Kobardon - Lingua Franca used in Frédauon

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Kobardon - Lingua Franca used in Frédauon

Post by Creyeditor »

So, after years of working on a reference grammar of Kobardon, I thought I'd start a thread on it. Maybe this will motivate me to fill in the gaps, especially when it comes to examples and explanations. Because most gaps are in the syntax part, I will start with this part of the grammar sketch. Some very basic information beforehand. Kobardon is a naturalistic artlang, intended as an in-world equivalent to our Latin *here* and inspired by Swedish, Japanese, Swahili, Latin, and English.
Edit: Note on Romanization
Kobardon romanization is pretty shallow and phonemic. The only differences from IPA concern <i> and <u>, which are used for /j/ and /w/ (if adjacent to vowels) as well as /i/ and /u/, respectively, and pitch accent. Pitch accent is marked by an acute accent on the root syllable for accented roots. Words including accented roots generally have a peaking or rising-falling pitch contour, whereas words with unaccented roots (no acute on the root) have a dipping or falling-rising pitch contour.
Causatives and Resultatives

Causative verbs can be grouped into two categories: simple causatives and complex causatives. Simple causative verbs are transitive verbs derived from the same root as an intransitive verb. This intransitive verb has a basic meaning and the transtive verb has the corresponding causative meaning. An example for a simple causative is given in (2), derived from the intransitive verb in (1).

(1) Azon brádat.
a-zon brád-at
1SG.S-dissappear quiet-SG
'I dissappear quietly.'

(2) Azono brádat.
a-zon-o brád-at
1SG.S-dissappear-3.O quiet-SG
`I make him dissappear quietly.'

Complex causative verbs cannot form a causative on their own. They use a periphrastic construction with the transitive verb apúuo I cause s.th., I bring s.th. about, I make s.th. happen, I trigger s.th.. This strategy is obligatory for a causative construction derived from a transitive verb form, as in the example in (3).

(3) Apúuo debarvor.
a-púu-o de-barv-or.
1SG.S-cause-3.O 3SG.S-love-1.O
`I made him love us.'

Relatedly, resultative constructions are relatively complex. They use an ut-clause with the resulting property or action following the causing action. The ut-clause might contain a copula for certain result states but not for all of them, as shown in the example in (4).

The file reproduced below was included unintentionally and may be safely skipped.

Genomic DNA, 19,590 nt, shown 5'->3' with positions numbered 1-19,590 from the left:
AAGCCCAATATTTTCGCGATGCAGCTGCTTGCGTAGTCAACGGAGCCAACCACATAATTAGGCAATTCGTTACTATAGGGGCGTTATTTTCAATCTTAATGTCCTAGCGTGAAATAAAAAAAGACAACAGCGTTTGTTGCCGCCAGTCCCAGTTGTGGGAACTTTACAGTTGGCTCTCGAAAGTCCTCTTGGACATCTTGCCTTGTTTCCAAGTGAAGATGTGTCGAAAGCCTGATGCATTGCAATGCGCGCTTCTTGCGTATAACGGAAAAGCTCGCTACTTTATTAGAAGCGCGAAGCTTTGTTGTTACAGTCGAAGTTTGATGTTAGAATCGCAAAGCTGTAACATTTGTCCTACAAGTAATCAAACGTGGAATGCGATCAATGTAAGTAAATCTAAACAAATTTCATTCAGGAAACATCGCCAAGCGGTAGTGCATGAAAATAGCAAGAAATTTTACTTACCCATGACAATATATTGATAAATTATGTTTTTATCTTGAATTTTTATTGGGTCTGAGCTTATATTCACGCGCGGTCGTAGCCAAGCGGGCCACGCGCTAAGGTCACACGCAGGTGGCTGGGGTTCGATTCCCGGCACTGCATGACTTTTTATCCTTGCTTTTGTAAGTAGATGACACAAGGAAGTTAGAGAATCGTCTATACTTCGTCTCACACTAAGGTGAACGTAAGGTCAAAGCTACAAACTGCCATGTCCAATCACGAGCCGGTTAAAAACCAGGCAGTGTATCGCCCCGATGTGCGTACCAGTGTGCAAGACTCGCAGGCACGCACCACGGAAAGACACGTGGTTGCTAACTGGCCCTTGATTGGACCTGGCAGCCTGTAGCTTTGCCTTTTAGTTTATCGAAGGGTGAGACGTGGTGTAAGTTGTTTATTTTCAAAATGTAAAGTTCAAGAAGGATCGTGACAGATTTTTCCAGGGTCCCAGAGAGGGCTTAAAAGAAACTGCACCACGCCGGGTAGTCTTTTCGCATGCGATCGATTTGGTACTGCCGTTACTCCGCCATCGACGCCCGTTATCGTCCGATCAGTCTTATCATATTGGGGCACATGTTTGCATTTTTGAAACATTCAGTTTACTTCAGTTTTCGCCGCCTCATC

(4) Debamfo ut devuz.
de-bamf-o ut de-vuz
3SG.S-strangle-3.O to 3SG.S-be.dead
`She strangled him dead.'
Last edited by Creyeditor on 16 Jul 2023 23:21, edited 1 time in total.
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Re: Kobardon - Lingua Franca used in Frédauon

Post by DesEsseintes »

Three things:

1) Lovely, simple aesthetic. The hint of Swahili is there and yet it feels very “safe”, which is fitting for a classiclang. (Entirely subjective opinions obviously)

2) I like the nod to Latin by using the word ut. However, your language has no subjunctive I’m guessing from the glosses?

3) de- as the 3sg prefix is lovely; I want to steal it. Are there vowel-initial stems and if so, what happens?
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Re: Kobardon - Lingua Franca used in Frédauon

Post by Creyeditor »

Thank you for your comments.
1) Yes, I also like the 'safe' feeling which might be the reason I have been working on Kobardon more than on my more 'adventurous' conlangs.
2) You are right, no subjunctive. In fact, most tense-aspect-mood information is expressed by adverbs in Kobardon. The only other possiblity is to use action nominalizations instead of embedded clauses, but only in a very limited set of contexts. Oh, and ut is a nod to English, because (i) it is a metathesized version of English to and means to, (ii) it is a preposition, a marker of embedded clauses, and can means (in order) to and (iii) it is both a marker of relative clauses and complement clauses, like English that. Of course, it is also a nod to Latin.
3) Feel free to use it. Still feels Latin to me. The basic idea is that glides [j] and [w] (written as <i> and <u>) occur to resolve vowel hiatus. This gives me lots of nice <ii> and <uu>, which I enjoy. This is actually also the case for example (3). The intransitive form of this verb is apú, the glide only shows up if there is a suffix. Oh, and it also messes a bit with the pitch accent but more on that at some later point.
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Re: Kobardon - Lingua Franca used in Frédauon